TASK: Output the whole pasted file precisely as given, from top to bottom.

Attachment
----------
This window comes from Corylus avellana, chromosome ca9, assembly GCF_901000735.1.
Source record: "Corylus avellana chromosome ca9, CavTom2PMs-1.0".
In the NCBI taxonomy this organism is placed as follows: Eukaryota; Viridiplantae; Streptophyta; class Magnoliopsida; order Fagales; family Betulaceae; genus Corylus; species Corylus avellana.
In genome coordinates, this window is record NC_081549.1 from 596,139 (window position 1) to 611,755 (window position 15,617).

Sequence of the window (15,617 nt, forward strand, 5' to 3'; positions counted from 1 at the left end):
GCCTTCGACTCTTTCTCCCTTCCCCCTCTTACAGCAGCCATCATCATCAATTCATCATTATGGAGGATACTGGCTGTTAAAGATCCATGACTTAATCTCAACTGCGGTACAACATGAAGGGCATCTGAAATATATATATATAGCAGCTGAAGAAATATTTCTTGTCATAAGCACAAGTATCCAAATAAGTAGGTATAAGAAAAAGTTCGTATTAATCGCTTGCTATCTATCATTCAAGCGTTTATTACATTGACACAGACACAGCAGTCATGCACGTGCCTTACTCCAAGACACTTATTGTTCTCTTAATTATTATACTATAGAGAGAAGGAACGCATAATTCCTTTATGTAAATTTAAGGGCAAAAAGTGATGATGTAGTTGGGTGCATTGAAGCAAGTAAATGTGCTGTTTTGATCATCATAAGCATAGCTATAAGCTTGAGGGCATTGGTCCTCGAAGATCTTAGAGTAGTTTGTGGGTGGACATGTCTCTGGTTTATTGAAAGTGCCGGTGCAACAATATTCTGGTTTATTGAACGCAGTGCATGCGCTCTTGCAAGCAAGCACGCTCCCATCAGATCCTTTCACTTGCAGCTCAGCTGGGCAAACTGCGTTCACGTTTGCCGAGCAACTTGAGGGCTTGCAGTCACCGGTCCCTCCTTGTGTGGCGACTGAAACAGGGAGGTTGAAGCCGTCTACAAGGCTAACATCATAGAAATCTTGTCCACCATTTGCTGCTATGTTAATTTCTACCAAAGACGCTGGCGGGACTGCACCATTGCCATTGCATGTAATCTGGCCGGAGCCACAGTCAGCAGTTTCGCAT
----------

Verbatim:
This window comes from Corylus avellana, chromosome ca9, assembly GCF_901000735.1.
Source record: "Corylus avellana chromosome ca9, CavTom2PMs-1.0".
In the NCBI taxonomy this organism is placed as follows: Eukaryota; Viridiplantae; Streptophyta; class Magnoliopsida; order Fagales; family Betulaceae; genus Corylus; species Corylus avellana.
In genome coordinates, this window is record NC_081549.1 from 596,139 (window position 1) to 611,755 (window position 15,617).

Sequence of the window (15,617 nt, forward strand, 5' to 3'; positions counted from 1 at the left end):
GCCTTCGACTCTTTCTCCCTTCCCCCTCTTACAGCAGCCATCATCATCAATTCATCATTATGGAGGATACTGGCTGTTAAAGATCCATGACTTAATCTCAACTGCGGTACAACATGAAGGGCATCTGAAATATATATATATAGCAGCTGAAGAAATATTTCTTGTCATAAGCACAAGTATCCAAATAAGTAGGTATAAGAAAAAGTTCGTATTAATCGCTTGCTATCTATCATTCAAGCGTTTATTACATTGACACAGACACAGCAGTCATGCACGTGCCTTACTCCAAGACACTTATTGTTCTCTTAATTATTATACTATAGAGAGAAGGAACGCATAATTCCTTTATGTAAATTTAAGGGCAAAAAGTGATGATGTAGTTGGGTGCATTGAAGCAAGTAAATGTGCTGTTTTGATCATCATAAGCATAGCTATAAGCTTGAGGGCATTGGTCCTCGAAGATCTTAGAGTAGTTTGTGGGTGGACATGTCTCTGGTTTATTGAAAGTGCCGGTGCAACAATATTCTGGTTTATTGAACGCAGTGCATGCGCTCTTGCAAGCAAGCACGCTCCCATCAGATCCTTTCACTTGCAGCTCAGCTGGGCAAACTGCGTTCACGTTTGCCGAGCAACTTGAGGGCTTGCAGTCACCGGTCCCTCCTTGTGTGGCGACTGAAACAGGGAGGTTGAAGCCGTCTACAAGGCTAACATCATAGAAATCTTGTCCACCATTTGCTGCTATGTTAATTTCTACCAAAGACGCTGGCGGGACTGCACCATTGCCATTGCATGTAATCTGGCCGGAGCCACAGTCAGCAGTTTCGCAT